You can also run solid mainline tubing on top of the bales. Then punch holes in the tubing and put in drippers or mini sprayers like the PC Shrubbler where you have planted. When you have lined up the bales in a straight configuration, drip tape is an excellent choice. Not sure how much tape you need? Use our convenient Drip Tape Estimator to calculate it.

Deterring Garden Pests

Before adding soil to the garden bed, remember that gophers and moles love roots, tubers and crops that grow underground, like garlic. To prevent damage to your crops, add a wire barrier called 1/4” hardware mesh to the bottom of your framed bed. When installed carefully, this barrier will be impenetrable for little critters.

Do not skip this step, because once moles, voles or gophers get into your garden soil, they will always come back and ruin your crops. If you use the straw-bale method, there should not be a problem. These animals find straw bales too nasty to burrow through.

Soil and Fertilizers

To maximize your garden’s potential, add a balanced soil mix to your raised bed. Here is a formula you can use: one-quarter local native soil (even if it’s predominately clay or sand) and three-quarters compost made at home, delivered to your home by the yard or bought by the bag at a nursery or big-box store.

It’s a good idea to mix in a 20-pound bag of bone meal for each 15 to 20 cubic feet of soil in the bed. Bone meal aids flowering plants including ornamental annuals and roses as well as tomatoes, peppers, squash and other flowering vegetables.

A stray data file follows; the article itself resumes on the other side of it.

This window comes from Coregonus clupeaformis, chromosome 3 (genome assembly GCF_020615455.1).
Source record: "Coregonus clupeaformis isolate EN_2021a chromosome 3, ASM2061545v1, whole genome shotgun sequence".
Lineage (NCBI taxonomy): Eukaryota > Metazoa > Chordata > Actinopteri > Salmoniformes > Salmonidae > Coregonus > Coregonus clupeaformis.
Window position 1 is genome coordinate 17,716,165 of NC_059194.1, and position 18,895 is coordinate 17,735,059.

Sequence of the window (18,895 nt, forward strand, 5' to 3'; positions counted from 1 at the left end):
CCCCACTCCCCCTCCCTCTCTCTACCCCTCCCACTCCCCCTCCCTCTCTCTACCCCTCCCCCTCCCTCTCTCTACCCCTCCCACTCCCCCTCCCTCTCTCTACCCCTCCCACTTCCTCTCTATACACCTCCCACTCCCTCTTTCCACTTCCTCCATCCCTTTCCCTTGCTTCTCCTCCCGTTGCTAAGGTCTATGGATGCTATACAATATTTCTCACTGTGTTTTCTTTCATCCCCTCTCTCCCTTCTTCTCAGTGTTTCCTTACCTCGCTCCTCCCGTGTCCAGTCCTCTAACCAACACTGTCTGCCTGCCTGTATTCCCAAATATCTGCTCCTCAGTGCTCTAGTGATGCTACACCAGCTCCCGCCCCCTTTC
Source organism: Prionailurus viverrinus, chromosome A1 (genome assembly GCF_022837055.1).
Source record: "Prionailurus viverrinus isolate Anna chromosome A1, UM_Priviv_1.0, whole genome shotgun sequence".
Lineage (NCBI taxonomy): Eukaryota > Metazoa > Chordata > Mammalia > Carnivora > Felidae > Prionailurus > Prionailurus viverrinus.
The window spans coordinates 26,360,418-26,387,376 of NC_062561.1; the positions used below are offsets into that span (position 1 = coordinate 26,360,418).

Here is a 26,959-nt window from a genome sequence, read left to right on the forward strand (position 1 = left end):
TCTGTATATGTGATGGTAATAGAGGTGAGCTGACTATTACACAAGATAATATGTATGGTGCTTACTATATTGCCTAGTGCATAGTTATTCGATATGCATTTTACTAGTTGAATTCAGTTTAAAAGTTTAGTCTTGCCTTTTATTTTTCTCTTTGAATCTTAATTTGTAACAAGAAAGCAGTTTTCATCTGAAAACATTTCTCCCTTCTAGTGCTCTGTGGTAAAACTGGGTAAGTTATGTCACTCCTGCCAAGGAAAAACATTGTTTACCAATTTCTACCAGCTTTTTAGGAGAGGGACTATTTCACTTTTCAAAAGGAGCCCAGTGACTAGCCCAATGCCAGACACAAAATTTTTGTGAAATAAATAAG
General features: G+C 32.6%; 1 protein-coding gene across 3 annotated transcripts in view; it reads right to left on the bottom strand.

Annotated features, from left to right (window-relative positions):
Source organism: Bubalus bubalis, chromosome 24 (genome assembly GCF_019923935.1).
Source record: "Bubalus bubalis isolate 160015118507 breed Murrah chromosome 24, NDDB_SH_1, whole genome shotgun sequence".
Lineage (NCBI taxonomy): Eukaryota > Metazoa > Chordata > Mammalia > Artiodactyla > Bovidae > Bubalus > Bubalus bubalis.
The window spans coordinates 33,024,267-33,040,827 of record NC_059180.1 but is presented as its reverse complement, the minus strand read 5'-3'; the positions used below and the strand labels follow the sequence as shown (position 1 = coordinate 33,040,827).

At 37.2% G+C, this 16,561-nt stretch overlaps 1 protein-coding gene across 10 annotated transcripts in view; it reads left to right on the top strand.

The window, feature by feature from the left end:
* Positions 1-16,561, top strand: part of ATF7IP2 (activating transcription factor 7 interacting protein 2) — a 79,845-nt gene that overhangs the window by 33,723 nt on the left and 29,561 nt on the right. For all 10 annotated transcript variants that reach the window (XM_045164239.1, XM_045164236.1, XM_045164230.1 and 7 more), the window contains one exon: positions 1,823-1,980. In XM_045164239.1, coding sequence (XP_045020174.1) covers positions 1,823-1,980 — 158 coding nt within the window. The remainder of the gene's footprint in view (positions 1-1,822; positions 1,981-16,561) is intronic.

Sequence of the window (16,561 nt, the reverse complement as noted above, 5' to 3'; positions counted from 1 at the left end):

Blood meal or Bat Guano is another worthwhile addition to your fertilization strategy. It provides nitrogen for rapid, lush green growth. To enhance your plants’ ability to absorb water and nutrients, add a powered mycorrhizal inoculant. These microbes attach to the roots of the plants and enhance growth, health and disease resistance.

Raised-Bed Farming

Farmers typically make raised beds with a tractor when planting long rows of crops. The water is sometimes delivered by flood irrigation in the furrows. The crops grow in the rows that make up the raised portion of the field.

The preferred drip-irrigation product for this is drip tape. It will slowly and evenly emit water over distances as long as 550 feet. This thin-walled product has superb watering efficiency and uniformity as well as very low cost per foot. It is easy to set up and ideal for above-ground, mulched or buried applications. This drip tape works very well even in low water-pressure situations. It will last about seven years if covered or two to five years laid aboveground.

Garden Protection

Deer and other grazers can ravage a garden or farm in no time. Protecting your backyard raised garden beds from deer or other wild grazing animals is worth thinking about if you live in an area where that’s a possibility. A 6’ to 8’ wire deer fence is a must if you live in deer country.

If you like to jump-start your vegetable garden in the early spring, use a protection fabric like GCI Rowcover to lay over your seedlings and young plants to shield them from frost, wind and insects. This row cover will also enable you to prolong your growing season into the fall.

Growing your own veggies is incredibly rewarding. The job of building your garden beds can be a family adventure. Children love watching the process of watching a plant grow into food. This learning experience will lead to many years of enjoying healthy, fresh and tasty food.

Besides saving money on your grocery bill, you will be consuming the freshest and tastiest produce around. You will enjoy the confidence of adding to your food security and knowing you had complete control over the growing process from start to finish.

Ample sunlight, level ground and water will provide the basics. You provide the positive energy to make it all happen.